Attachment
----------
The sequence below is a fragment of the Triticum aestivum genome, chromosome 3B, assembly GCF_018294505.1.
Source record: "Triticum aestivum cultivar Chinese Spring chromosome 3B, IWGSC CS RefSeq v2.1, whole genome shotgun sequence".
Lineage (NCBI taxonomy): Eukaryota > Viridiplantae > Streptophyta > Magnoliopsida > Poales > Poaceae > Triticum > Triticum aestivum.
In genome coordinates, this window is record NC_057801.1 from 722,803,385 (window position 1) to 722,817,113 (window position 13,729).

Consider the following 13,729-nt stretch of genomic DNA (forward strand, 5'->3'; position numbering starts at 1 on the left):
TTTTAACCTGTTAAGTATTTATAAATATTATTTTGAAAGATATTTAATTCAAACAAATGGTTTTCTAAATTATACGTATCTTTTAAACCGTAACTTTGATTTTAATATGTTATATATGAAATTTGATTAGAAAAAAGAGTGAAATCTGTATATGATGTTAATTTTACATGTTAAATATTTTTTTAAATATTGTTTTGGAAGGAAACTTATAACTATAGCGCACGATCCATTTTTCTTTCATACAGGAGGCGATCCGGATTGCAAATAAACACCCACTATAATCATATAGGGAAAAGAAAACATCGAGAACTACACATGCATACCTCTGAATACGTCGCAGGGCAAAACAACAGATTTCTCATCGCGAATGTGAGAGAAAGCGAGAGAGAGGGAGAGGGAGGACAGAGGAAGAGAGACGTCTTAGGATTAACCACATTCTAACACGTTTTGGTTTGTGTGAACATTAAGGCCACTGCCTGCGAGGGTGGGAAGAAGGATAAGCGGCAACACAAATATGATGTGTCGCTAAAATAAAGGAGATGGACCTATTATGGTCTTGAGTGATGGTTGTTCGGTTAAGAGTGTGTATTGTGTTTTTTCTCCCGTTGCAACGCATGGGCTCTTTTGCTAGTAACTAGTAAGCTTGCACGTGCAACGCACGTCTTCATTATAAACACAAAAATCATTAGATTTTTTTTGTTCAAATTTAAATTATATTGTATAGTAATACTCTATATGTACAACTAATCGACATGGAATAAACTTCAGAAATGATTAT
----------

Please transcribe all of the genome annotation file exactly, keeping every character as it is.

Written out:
The sequence below is a fragment of the Triticum aestivum genome, chromosome 3B, assembly GCF_018294505.1.
Source record: "Triticum aestivum cultivar Chinese Spring chromosome 3B, IWGSC CS RefSeq v2.1, whole genome shotgun sequence".
Lineage (NCBI taxonomy): Eukaryota > Viridiplantae > Streptophyta > Magnoliopsida > Poales > Poaceae > Triticum > Triticum aestivum.
In genome coordinates, this window is record NC_057801.1 from 722,803,385 (window position 1) to 722,817,113 (window position 13,729).

Consider the following 13,729-nt stretch of genomic DNA (forward strand, 5'->3'; position numbering starts at 1 on the left):
TTTTAACCTGTTAAGTATTTATAAATATTATTTTGAAAGATATTTAATTCAAACAAATGGTTTTCTAAATTATACGTATCTTTTAAACCGTAACTTTGATTTTAATATGTTATATATGAAATTTGATTAGAAAAAAGAGTGAAATCTGTATATGATGTTAATTTTACATGTTAAATATTTTTTTAAATATTGTTTTGGAAGGAAACTTATAACTATAGCGCACGATCCATTTTTCTTTCATACAGGAGGCGATCCGGATTGCAAATAAACACCCACTATAATCATATAGGGAAAAGAAAACATCGAGAACTACACATGCATACCTCTGAATACGTCGCAGGGCAAAACAACAGATTTCTCATCGCGAATGTGAGAGAAAGCGAGAGAGAGGGAGAGGGAGGACAGAGGAAGAGAGACGTCTTAGGATTAACCACATTCTAACACGTTTTGGTTTGTGTGAACATTAAGGCCACTGCCTGCGAGGGTGGGAAGAAGGATAAGCGGCAACACAAATATGATGTGTCGCTAAAATAAAGGAGATGGACCTATTATGGTCTTGAGTGATGGTTGTTCGGTTAAGAGTGTGTATTGTGTTTTTTCTCCCGTTGCAACGCATGGGCTCTTTTGCTAGTAACTAGTAAGCTTGCACGTGCAACGCACGTCTTCATTATAAACACAAAAATCATTAGATTTTTTTTGTTCAAATTTAAATTATATTGTATAGTAATACTCTATATGTACAACTAATCGACATGGAATAAACTTCAGAAATGATTAT